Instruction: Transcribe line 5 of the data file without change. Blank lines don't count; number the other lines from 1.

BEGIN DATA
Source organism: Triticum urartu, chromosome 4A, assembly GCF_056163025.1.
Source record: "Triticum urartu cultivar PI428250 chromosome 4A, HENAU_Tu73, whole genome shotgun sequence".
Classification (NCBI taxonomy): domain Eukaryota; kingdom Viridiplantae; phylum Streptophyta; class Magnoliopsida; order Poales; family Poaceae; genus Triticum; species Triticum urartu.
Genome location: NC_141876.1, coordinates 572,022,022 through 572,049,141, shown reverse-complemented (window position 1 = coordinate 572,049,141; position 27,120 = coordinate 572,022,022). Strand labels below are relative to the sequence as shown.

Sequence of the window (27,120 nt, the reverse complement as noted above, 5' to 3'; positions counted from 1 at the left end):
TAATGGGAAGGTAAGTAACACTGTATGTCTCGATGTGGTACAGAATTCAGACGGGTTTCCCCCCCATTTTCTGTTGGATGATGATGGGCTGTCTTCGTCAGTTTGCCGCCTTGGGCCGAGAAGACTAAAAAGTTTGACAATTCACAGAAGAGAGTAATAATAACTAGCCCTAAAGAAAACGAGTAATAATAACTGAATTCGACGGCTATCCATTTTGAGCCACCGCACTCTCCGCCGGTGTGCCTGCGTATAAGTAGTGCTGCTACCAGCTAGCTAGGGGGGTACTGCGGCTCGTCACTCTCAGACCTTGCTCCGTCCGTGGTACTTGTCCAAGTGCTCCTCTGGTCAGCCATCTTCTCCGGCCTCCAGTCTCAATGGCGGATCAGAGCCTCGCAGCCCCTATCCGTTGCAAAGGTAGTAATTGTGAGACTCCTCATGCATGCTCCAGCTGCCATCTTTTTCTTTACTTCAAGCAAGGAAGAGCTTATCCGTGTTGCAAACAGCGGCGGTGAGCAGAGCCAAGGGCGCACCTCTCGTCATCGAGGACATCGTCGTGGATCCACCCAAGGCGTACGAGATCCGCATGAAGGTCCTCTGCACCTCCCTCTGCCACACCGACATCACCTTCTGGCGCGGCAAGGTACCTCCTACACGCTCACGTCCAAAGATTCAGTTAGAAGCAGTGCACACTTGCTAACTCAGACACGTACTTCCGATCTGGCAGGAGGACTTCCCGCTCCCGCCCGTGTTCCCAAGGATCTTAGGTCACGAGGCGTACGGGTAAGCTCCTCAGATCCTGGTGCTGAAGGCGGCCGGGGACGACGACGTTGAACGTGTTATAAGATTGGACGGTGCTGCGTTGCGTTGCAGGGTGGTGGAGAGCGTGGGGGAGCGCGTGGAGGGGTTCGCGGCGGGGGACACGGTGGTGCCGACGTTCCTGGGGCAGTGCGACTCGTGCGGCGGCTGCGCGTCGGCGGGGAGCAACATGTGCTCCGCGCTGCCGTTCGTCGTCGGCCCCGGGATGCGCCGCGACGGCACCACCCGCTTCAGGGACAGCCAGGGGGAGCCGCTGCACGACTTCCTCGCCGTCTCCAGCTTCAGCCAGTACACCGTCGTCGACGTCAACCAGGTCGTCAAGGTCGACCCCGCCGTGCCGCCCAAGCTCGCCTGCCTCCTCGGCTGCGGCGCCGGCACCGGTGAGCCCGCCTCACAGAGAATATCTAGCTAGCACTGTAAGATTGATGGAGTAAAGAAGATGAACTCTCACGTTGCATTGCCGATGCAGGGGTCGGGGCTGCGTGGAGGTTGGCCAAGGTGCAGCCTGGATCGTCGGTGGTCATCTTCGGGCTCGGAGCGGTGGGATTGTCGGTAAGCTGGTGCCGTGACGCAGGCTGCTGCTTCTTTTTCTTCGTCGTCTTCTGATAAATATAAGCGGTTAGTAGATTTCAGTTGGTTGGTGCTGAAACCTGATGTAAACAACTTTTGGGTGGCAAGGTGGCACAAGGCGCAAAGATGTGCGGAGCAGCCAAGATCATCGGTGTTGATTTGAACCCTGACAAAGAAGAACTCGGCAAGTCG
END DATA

Sequence of the window (27,120 nt, the reverse complement as noted above, 5' to 3'; positions counted from 1 at the left end):